An Underappreciated Nightmare: The Night of the Hunter

The Night of the Hunter

The other night, TCM was playing one of my newly-discovered favorite movies again. And if you haven’t discovered it, you need to.

The Night of the Hunter (1955) was the one and only directorial effort by actor Charles Laughton. And it remains one of the great nightmarish films, the kind that somehow burrows into the back of your brain and calls up every fear you ever had as a kid.

The plot centers around a phony (and murderous) preacher, “Harry Powell,” played with horrific glee by Robert Mitchum (he seemed to specialize in creepy wackos during that period, going on to play “Max Cady” in Cape Fear a few years later).


While doing a stint in prison, he learns that his cellmate Ben Harper (Peter Graves) has stashed a wad of money stolen in a bank heist. He sets out on a single-minded mission to find it.

His journey takes him to Harper’s widow (a young, pretty, pre-Poseidon Adventure Shelley Winters) and her two children. Right off the bat, young John Harper smells a rat and is determined to keep his father’s secret as to where the money is hidden.

The conflict between John and Harry escalates, but no one can see what the young boy sees behind Powell’s phony piety (Mitchum famously wears the words “love” and “hate” tattooed across his knuckles). The adults in John’s world are blind to the danger that he knows is there, and as a kid, he’s powerless. The frustration is palpable.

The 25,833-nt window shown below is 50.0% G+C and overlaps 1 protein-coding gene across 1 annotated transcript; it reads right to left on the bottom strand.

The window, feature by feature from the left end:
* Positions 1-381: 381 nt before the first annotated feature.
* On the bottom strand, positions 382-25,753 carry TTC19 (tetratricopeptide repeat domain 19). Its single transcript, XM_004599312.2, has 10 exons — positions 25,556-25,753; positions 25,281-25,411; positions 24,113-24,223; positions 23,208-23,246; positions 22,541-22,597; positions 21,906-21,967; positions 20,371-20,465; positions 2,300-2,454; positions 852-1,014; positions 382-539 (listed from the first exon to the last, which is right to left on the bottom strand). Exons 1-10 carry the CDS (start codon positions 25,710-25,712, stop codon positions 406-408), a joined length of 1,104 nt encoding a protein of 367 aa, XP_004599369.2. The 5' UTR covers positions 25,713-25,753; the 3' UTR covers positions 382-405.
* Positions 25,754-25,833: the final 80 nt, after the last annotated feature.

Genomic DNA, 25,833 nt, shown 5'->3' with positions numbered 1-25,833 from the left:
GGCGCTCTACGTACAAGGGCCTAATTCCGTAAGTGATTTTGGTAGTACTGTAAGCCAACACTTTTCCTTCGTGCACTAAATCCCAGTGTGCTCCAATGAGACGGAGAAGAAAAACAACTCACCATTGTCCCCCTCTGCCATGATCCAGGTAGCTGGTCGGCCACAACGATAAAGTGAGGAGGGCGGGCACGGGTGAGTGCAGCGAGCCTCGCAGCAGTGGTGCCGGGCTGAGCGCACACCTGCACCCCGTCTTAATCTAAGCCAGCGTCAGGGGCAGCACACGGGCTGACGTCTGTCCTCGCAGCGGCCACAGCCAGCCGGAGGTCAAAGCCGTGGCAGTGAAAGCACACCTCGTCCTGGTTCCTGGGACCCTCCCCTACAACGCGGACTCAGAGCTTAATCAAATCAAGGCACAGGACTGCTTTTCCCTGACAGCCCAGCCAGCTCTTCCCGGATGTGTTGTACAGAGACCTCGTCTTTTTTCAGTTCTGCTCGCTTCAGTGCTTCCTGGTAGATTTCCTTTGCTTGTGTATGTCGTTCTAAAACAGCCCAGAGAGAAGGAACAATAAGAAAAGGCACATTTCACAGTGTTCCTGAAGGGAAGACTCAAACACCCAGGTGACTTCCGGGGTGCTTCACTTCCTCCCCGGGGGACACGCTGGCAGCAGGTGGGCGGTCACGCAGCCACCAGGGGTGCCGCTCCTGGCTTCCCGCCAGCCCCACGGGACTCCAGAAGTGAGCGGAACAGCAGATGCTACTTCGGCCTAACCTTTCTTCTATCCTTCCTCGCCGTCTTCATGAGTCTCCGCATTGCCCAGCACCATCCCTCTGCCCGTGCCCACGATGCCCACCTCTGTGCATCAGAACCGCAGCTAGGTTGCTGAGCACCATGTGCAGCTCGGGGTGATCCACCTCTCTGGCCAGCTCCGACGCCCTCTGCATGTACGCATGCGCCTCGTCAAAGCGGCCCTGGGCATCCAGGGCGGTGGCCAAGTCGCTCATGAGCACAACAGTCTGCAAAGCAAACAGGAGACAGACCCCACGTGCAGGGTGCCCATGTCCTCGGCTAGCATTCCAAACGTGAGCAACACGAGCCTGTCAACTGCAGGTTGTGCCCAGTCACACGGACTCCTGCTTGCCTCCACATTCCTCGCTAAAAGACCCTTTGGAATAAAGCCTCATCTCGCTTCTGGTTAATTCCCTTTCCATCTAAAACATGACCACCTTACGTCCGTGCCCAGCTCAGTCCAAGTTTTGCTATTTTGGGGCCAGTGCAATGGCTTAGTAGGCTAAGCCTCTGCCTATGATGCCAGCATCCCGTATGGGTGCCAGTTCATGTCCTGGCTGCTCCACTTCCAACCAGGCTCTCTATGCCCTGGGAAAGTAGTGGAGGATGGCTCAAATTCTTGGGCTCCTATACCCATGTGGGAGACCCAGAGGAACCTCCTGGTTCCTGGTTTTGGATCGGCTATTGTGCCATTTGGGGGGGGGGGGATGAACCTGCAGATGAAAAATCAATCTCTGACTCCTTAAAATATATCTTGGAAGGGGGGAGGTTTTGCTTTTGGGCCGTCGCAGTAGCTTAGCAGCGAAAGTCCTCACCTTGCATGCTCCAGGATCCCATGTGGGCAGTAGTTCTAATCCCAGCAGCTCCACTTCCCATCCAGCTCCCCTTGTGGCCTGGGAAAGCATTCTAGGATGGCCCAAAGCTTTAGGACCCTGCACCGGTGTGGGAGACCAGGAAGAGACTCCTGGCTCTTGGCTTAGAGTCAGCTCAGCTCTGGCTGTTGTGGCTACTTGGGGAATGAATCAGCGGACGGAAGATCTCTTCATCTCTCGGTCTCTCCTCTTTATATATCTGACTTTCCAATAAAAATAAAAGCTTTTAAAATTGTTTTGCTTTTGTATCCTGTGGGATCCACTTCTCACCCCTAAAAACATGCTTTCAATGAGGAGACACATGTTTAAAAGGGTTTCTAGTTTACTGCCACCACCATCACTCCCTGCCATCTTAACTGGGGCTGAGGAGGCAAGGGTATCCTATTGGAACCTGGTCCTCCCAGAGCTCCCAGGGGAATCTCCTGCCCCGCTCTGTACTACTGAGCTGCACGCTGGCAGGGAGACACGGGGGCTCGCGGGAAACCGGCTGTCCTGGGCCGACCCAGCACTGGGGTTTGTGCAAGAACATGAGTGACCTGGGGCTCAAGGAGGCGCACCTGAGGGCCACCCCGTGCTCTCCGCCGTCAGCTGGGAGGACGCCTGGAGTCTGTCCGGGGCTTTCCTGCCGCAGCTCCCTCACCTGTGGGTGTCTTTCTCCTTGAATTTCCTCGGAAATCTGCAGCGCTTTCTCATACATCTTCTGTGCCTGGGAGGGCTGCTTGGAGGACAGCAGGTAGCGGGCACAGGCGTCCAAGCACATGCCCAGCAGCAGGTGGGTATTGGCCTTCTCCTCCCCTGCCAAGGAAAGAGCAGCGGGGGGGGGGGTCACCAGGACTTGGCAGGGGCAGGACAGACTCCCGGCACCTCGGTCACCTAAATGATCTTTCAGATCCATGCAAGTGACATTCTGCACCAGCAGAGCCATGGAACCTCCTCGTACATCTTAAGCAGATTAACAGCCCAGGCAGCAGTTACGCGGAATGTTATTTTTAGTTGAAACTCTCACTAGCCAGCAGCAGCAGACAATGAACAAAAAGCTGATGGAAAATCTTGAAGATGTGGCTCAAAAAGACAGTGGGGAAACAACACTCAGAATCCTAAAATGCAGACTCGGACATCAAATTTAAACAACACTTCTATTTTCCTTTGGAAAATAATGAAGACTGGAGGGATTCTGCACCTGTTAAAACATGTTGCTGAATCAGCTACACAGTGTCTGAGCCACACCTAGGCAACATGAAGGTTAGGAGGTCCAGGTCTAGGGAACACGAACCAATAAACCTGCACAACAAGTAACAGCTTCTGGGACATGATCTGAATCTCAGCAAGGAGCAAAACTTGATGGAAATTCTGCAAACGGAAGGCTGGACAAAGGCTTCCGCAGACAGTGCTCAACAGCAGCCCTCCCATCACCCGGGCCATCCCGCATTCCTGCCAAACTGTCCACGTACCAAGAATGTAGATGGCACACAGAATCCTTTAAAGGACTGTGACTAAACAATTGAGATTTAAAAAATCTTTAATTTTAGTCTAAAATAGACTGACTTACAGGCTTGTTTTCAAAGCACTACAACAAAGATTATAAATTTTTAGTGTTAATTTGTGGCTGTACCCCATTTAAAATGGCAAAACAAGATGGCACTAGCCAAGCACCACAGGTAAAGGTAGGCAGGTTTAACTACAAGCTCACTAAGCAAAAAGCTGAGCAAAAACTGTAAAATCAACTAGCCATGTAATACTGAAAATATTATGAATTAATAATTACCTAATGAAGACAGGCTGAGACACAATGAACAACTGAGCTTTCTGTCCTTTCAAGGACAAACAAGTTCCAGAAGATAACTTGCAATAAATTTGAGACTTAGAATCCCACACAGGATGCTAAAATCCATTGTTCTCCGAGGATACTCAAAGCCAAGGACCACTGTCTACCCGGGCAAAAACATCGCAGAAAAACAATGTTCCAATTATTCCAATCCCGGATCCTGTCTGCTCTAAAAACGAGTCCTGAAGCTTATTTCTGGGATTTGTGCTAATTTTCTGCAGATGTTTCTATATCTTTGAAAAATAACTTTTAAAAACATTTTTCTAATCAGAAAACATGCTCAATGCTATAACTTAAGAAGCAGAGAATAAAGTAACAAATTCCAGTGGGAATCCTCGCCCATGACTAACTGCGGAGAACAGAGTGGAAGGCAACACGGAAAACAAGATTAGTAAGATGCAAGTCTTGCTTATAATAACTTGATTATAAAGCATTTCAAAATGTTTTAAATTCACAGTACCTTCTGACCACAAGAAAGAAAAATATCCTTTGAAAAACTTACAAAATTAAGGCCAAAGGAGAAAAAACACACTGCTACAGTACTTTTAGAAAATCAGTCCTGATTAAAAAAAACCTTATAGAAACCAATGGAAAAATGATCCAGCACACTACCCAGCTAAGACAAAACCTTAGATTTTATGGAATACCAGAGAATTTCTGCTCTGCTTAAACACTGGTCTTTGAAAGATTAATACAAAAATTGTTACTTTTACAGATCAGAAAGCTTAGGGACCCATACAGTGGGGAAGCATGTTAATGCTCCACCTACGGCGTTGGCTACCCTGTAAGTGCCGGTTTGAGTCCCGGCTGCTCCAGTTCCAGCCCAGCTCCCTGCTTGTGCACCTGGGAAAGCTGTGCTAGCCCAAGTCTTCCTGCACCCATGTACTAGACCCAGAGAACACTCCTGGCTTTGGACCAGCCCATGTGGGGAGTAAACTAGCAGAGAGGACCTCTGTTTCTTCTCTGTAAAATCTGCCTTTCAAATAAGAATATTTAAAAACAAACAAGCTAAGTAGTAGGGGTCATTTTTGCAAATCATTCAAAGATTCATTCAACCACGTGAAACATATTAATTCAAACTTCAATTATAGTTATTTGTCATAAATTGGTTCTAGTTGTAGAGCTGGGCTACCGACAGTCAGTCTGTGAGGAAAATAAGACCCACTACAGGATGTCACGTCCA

Ultimately, John and his (annoying) little sister Pearl make an escape – and the sequence is one of the most visually stunning things ever filmed. Floating in a boat down a river at night, creatures stalk them from the shore – much as Harry stalks them.

The children are finally rescued by feisty widow “Rachel Cooper” who takes in stray or unwanted children. Lillian Gish plays this role; even at 62, she has lost none of the luminous qualities that made her a huge silent film star.

Even with her strict, no-nonsense ways, Rachel is the only adult who understands and believes John’s story about Powell. When the phony preacher comes a-calling, she stands guard with a shotgun. As to the rest? You’ll have to watch for yourself.

The Night of the Hunter is not technically a horror movie; it leans more towards film noir. But watching two children trying to get away from a literal monster, as the adults who are supposed to protect them befriend that monster – well, who hasn’t had that kind of nightmare?

When it was released, the movie was a critical and commercial flop; Laughton never directed another one. Over the years, there’s been a greater appreciation for its stunning visual style; Mitchum also said that it was his favorite project.

So if you’ve yet to see The Night of the Hunter, put it on your list. But you might want to leave the lights on when you watch it.

Cindy Grogan

Photo Credit: Fair use image of The Night of the Hunter

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